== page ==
By robbiefreeling | REVERSEBLOG: the reverse shot blog March 15, 2007 at 4:49AM
Ken Loach's camera pans and tilts its way through The Wind that Shakes the Barley, as though its wandering gaze is in search of a fixed center, adrift in a world of shifting allegiances and gruesome violence. The off-the-cuff naturalism of Loach's technique proves something of a blessing here, blunting the impact of the film's brutality and giving it an intimate, human scale. Barley, which was a surprise Palme d'or winner at last year's Cannes Film Festival, looks at the anti-British uprising in Ireland in the early 1920s through the experience of two brothers, Damien and Teddy O'Donovan (Cillian Murphy and Padraic Delaney). Their ever-morphing attitudes give Loach and screenwriter Paul Laverty a way into the broader conflict, but the focus here remains resolutely personal, on how ordinary people experience political occupation and the devastating consequences of violence perpetrated by people on both sides of the cause.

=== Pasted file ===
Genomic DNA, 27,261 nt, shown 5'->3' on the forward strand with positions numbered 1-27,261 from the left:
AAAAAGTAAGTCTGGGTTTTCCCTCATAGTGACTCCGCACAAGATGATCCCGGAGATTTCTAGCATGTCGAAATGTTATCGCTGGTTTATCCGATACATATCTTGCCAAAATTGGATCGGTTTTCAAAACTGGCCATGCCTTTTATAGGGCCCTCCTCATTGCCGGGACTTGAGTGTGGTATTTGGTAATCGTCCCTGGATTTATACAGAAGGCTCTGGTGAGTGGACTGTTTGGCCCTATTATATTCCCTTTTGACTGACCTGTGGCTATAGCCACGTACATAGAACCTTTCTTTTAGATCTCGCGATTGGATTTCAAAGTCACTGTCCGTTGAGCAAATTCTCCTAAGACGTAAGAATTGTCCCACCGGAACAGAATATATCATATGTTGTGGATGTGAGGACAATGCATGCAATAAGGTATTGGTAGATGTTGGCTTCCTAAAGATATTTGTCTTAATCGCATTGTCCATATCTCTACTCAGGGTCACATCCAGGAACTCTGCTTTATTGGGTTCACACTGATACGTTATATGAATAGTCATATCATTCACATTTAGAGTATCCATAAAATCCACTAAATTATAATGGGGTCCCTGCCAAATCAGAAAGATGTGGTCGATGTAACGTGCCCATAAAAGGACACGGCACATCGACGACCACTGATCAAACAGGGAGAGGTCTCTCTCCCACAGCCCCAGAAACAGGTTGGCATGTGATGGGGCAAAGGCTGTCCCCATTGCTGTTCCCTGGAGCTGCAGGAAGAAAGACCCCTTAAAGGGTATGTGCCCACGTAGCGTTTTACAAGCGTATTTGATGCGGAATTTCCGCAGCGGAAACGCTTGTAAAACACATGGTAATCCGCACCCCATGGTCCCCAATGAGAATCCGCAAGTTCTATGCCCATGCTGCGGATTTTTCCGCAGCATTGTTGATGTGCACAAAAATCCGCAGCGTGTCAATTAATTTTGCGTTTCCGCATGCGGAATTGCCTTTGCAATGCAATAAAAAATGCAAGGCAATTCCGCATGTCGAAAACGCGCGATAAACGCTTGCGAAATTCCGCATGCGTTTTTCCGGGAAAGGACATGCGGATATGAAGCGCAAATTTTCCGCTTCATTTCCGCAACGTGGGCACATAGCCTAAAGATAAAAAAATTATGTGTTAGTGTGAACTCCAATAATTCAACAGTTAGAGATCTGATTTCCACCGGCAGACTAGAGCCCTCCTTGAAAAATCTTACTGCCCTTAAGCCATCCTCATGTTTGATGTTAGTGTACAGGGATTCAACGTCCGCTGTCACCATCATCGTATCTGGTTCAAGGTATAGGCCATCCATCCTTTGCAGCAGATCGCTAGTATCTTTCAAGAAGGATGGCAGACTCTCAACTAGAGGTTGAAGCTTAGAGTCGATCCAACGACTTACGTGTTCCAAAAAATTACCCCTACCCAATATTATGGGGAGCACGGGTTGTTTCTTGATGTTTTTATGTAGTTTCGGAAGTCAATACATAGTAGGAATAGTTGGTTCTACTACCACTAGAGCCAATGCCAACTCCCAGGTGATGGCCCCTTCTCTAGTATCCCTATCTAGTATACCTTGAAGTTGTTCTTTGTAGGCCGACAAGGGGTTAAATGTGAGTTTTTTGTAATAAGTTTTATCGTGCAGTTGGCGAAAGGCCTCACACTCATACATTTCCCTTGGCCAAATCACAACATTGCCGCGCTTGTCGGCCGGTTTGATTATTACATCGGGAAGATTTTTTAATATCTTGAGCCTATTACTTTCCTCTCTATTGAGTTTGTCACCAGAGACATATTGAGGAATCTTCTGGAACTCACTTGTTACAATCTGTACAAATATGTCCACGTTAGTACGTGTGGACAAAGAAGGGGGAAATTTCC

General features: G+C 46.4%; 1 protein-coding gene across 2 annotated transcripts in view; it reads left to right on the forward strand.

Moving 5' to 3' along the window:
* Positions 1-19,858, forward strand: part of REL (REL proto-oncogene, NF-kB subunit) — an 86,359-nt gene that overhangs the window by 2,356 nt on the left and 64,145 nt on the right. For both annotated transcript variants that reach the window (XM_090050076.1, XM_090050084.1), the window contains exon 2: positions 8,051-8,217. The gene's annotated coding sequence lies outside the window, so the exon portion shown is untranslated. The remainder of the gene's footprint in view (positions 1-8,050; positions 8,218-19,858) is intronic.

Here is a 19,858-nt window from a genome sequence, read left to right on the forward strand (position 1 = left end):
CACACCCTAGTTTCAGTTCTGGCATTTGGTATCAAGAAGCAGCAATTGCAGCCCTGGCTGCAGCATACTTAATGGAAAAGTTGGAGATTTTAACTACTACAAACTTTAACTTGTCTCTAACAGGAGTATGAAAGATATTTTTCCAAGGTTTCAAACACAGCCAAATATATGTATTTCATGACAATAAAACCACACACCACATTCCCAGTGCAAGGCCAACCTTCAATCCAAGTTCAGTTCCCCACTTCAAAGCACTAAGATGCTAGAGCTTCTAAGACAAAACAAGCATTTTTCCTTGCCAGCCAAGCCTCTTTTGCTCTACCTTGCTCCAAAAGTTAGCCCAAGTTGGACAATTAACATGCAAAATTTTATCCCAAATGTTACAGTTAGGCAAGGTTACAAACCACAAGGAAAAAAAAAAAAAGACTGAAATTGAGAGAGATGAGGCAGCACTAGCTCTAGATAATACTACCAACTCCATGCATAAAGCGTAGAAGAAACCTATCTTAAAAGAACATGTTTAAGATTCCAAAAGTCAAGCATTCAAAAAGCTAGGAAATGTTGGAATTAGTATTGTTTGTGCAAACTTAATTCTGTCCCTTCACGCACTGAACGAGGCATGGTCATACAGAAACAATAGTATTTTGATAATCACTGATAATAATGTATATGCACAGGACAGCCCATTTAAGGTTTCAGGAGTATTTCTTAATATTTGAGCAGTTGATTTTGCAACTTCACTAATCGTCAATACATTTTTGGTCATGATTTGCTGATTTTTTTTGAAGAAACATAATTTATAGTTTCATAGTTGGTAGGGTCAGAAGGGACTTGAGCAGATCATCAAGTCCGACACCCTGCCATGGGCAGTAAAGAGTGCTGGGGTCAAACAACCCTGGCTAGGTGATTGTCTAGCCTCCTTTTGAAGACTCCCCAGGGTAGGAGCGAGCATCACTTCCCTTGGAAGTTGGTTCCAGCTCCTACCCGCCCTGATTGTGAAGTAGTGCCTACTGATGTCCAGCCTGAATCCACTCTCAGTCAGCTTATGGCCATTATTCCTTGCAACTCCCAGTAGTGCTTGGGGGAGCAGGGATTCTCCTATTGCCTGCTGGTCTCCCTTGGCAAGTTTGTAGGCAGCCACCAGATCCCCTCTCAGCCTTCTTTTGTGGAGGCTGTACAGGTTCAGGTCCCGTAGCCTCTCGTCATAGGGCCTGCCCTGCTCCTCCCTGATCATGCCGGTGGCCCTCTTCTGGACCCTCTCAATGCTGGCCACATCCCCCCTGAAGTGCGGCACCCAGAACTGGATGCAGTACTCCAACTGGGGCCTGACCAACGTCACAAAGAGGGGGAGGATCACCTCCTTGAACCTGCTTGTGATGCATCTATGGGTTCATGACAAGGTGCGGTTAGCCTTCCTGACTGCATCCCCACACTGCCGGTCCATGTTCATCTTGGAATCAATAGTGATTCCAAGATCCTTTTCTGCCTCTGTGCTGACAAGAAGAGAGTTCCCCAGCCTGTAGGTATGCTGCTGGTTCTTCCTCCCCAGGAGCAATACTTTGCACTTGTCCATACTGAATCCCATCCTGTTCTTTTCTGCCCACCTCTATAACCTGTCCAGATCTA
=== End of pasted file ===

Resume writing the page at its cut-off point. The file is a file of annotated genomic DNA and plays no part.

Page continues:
Click here to read more of Chris Wisniewski’s review of Ken Loach’s “vital and engrossing” new film The Wind That Shakes the Barley.